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TOTAL CARBON MAPPING WITH HYPERSPECTRAL UNMIXING TECHNIQUES

2016-08-24
Soydan, Hilal
Koz, Alper
Düzgün, Hafize Şebnem
Alatan, Abdullah Aydın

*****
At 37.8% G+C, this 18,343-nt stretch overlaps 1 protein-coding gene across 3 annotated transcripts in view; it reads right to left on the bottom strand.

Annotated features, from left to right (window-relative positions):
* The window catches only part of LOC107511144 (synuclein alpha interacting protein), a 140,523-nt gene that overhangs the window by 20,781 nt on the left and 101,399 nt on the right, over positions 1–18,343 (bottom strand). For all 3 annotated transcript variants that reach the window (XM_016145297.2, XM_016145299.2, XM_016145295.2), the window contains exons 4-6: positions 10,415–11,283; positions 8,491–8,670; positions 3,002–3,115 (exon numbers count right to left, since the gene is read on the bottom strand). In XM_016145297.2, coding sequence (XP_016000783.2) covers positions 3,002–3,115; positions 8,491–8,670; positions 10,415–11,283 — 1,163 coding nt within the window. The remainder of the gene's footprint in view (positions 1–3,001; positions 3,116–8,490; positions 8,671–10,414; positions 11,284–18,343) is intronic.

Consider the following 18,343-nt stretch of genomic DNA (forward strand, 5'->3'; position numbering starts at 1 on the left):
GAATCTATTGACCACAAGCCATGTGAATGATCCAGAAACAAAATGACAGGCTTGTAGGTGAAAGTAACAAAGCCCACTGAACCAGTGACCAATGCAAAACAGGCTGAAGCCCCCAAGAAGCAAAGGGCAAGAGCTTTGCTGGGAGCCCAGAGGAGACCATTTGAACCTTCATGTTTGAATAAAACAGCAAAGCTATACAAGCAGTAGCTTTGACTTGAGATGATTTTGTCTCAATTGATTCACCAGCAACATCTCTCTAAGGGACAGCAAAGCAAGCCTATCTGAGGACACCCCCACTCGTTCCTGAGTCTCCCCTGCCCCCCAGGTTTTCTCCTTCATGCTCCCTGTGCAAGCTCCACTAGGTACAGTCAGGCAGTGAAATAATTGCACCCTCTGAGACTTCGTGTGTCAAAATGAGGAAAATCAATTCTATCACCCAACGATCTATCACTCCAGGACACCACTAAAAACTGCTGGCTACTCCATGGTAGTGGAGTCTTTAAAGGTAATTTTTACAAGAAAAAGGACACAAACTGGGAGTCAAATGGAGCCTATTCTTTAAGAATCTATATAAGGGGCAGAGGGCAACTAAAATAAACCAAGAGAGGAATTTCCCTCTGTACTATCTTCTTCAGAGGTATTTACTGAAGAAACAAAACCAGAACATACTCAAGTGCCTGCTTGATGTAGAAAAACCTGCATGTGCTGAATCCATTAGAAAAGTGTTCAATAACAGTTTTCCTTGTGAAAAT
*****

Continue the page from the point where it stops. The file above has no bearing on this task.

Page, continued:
Depending on the ground sampling distance of a remote sensor, a pixel of a spectral data cube is represented as a combination of the reflected signals of the materials which constitutes the observed pixel. Hyperspectral unmixing algorithms model the pixel of a data cube to determine and extract the spectral signatures of its components, namely endmembers, with their corresponding abundance fractions. This study first reviews the interaction and mitigation mechanisms of heavy metals with carbon content in soil, specifically due to coal mining activities and thermal plants. Such mechanism is then investigated with hyperspectral unmixing techniques by producing total carbon maps for an abandoned coal mine site. The utilized data for the study area is obtained on August 2013 with multispectral Worldview-2 satellite sensor. The acquired image is orthorectified and atmospherically corrected for radiance to reflectance conversion prior to the analysis. The soil samples are mainly collected from the problematic regions in terms of soil pollution. The samples are analyzed with LECO TrueSpec CHN_S device to measure total carbon levels, which are employed as ground truth to assess the performance of unmixing algorithms. The resulting abundance maps for carbon content are found to have a high compatibility with each other and the ground truth data, which effectively point out the regions of high carbon content.